Many Republicans, and Democrats, never thought the automatic across-the-board spending cuts known as sequestration would take effect. After all, they might produce dangerous, if unintended, consequences such as potentially bankrupting the U.S. health-care system, along with millions of families.
Typical Washington hyperbole, right? It actually is happening under sequestration, which kicked in three months ago, a product of America’s political dysfunction.
Because the cuts only affect the margins of a wide array of defense and domestic discretionary programs, there mostly hasn’t been an immediate pinch; the public backlash has been minimal. The long-term consequences, in more than a few cases, are ominous.
There’s no better case study than Alzheimer’s disease. With the sequestration-enforced cuts at the National Institutes of Health, research to find a cure or better treatment is slowing.
Alzheimer’s, the most common form of dementia, is the sixth leading cause of death in the U.S. Five million Americans are afflicted with the disease. It costs about $200 billion a year, creating a severe strain for public health care and many families. Then there’s the emotional toll: The Alzheimer’s Association estimates that caregivers had an additional $9 billion of health-care costs last year.
“As the population lives longer, Alzheimer’s is the defining disease of this generation,” says Sen. Susan Collins, R-Maine, who’s trying to fight the sequestration restraints and sharply increase spending for research.
The latest annual report on health statistics from the Centers for Disease Control underscores her point. There’s been a lot of progress, in large part because of earlier NIH efforts: The number of deaths from strokes and heart disease is down more than 30 percent over the past decade, and cancer deaths have declined almost 15 percent. The reverse has occurred with Alzheimer’s. Over a decade, deaths have risen sharply, up 38 percent for males and 41 percent for women.
It’s expected to get worse. A report this spring by the nonpartisan RAND Corp. estimates that by 2040, the number of Americans afflicted will have doubled, as will the costs. Other experts say that as grave as those projections are, they may be underestimated. The Alzheimer’s Association says that under current trends the cost will exceed $1 trillion annually by 2050. That either would bankrupt Medicare and Medicaid or force huge tax increases.
Much critical health research in the U.S. generally emanates from the NIH, which has compiled a record of success with many diseases that has been the envy of the world.
The NIH’s funding is cut by 5 percent, or $1.55 billion this year, across the board. That means 700 fewer research grants are approved and 750 fewer patients will be admitted to its clinical center. The longer the automatic cuts go on, the worse it will get; medical breakthroughs rarely are instantaneous. They take years and build on previous studies and experiments.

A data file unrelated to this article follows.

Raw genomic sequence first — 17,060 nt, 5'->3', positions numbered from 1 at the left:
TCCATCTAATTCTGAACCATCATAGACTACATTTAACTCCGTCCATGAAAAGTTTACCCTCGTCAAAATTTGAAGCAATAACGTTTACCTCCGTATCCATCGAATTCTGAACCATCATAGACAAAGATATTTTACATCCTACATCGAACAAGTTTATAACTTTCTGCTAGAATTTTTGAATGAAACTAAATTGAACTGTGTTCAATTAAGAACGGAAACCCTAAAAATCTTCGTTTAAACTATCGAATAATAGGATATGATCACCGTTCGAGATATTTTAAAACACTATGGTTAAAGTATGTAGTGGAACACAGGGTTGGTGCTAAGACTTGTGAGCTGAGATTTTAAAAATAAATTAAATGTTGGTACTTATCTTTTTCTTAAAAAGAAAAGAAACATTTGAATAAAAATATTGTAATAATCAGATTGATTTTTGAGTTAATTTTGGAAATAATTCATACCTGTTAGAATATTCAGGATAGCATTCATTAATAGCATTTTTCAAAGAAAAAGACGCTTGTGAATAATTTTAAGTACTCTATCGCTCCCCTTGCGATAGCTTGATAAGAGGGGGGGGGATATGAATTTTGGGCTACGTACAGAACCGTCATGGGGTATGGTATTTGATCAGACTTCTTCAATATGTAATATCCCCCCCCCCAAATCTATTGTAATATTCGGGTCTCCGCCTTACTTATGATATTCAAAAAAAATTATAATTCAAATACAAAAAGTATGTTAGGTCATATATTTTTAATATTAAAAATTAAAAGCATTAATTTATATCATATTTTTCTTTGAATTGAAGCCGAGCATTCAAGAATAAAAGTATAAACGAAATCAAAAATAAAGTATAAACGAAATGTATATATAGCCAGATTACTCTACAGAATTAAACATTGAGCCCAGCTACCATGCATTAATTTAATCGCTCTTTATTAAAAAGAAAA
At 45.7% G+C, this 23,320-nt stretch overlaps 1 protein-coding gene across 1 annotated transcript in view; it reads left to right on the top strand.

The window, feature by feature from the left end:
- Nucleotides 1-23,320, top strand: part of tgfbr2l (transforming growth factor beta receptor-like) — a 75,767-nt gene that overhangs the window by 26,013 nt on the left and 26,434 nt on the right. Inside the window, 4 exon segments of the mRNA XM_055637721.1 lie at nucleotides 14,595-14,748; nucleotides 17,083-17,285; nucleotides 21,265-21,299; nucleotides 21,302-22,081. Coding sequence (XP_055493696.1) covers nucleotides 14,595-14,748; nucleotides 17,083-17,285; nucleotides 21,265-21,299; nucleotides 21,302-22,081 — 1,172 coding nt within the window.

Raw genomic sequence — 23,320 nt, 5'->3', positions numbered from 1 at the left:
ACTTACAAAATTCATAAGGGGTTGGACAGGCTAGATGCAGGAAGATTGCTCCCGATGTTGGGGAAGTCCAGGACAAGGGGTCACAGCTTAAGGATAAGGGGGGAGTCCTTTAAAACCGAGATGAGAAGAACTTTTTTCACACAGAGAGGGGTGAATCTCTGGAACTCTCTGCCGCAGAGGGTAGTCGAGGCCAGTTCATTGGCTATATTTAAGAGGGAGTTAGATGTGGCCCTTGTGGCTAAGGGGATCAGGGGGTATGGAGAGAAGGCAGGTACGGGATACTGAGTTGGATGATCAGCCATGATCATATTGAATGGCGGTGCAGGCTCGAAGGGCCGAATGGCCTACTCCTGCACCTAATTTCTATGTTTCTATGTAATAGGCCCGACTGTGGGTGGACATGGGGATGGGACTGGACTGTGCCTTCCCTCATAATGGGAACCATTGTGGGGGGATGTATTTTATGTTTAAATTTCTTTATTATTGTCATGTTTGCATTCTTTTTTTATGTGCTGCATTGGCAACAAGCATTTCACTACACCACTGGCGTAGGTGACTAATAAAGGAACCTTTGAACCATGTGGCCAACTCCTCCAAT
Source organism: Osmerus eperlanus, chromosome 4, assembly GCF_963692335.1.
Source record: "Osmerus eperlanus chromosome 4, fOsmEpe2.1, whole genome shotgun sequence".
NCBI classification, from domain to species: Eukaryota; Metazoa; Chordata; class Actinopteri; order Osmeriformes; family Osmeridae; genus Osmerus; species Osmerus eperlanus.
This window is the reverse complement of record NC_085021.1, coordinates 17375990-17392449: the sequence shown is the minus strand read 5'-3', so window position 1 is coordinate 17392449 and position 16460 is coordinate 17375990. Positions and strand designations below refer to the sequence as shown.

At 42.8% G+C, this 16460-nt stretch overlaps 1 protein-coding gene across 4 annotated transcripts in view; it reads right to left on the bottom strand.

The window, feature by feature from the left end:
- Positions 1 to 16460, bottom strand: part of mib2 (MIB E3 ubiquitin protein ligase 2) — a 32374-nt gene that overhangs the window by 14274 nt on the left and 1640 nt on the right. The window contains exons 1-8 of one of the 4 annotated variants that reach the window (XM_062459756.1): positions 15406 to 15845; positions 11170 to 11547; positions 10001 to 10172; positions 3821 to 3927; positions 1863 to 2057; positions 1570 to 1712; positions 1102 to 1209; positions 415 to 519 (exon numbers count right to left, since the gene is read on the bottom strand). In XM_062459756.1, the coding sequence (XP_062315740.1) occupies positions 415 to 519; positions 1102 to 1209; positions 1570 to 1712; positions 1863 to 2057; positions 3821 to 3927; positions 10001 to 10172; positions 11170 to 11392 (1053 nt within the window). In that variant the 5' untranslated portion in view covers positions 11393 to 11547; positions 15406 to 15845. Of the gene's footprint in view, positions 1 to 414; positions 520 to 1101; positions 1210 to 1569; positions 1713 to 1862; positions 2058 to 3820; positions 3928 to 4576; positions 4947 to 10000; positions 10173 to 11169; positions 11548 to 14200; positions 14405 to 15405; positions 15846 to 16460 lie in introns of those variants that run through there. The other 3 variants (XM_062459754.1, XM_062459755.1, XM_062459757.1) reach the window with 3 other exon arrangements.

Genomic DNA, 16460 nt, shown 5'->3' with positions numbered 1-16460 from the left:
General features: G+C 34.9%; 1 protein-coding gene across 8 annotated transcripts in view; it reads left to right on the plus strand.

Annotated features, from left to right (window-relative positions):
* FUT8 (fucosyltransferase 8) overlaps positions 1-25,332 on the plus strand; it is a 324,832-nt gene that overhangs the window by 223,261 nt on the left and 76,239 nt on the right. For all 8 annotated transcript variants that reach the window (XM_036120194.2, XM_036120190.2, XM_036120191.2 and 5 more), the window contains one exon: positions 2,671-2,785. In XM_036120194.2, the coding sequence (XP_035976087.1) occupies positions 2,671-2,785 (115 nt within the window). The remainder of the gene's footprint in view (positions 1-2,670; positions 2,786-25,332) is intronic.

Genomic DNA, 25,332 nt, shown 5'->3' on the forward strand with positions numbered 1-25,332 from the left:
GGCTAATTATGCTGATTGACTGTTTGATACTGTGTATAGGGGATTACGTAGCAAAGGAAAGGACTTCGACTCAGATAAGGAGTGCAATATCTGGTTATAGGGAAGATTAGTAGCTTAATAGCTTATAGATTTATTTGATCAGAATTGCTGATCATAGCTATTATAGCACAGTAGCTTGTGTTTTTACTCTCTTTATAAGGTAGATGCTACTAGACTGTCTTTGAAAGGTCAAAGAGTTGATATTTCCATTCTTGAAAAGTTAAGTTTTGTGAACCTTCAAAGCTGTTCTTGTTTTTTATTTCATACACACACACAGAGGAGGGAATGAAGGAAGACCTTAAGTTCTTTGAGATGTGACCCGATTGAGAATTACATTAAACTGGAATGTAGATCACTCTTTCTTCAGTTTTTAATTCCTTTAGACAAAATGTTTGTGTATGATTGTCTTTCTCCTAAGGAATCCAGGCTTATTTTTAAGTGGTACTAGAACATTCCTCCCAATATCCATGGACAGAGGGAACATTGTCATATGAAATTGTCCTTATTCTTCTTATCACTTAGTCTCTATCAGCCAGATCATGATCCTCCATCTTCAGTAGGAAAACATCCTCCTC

Alzheimer’s research, pre-sequestration, was slated for a healthy increase this year. By moving a few discretionary funds, the NIH has avoided cutbacks.
Still, the funding falls dramatically short of the promise.
“In recent years, there have been some extraordinary advances, from genetics to molecular biology, that have given us insights into Alzheimer’s that we didn’t have before,” says Richard Hodes, a physician who heads the NIH’s National Institute on Aging.
About five in six grant applications currently aren’t funded. Hodes says money for some of those grants and increasing some of the clinical trials, also being cut by sequestration, would capitalize on these advances.
Collins says that aside from the human dimension, this is a simple cost/benefit analysis.
“We spend only $500 million annually on Alzheimer’s research and it costs Medicare and Medicaid $142 billion,” she says. “It’s going to bankrupt our health-care system and we’re spending only a pittance on prevention.”
She wants to double the Alzheimer’s research budget immediately and then double it again — to $2 billion annually — within five years. For most federal programs, huge increases in spending would cause reckless waste and inefficiency. NIH is an exception. Fifteen years ago, its budget doubled in five years and the results were better than ever.
For NIH, there are other critical advances, in areas such as Parkinson’s or diabetes and some forms of cancer, that are slowed by the budget cuts. And the mindless sequestration, which doesn’t touch entitlement spending or the tax benefits enjoyed by the wealthy, forces reductions in programs such as Head Start for low-income kids, the nutritional program for women, infants and children, or the meals on wheels initiatives for lower- income senior citizens.
Congress did act once to reverse the damage wrought by sequestration: It undid some cuts affecting aviation.
There was an emergency; members couldn’t be inconvenienced by flight delays or cancellations when getting back to their districts. They don’t seem as motivated to help prevent or slow the spread of a wrenching affliction that costs a fortune.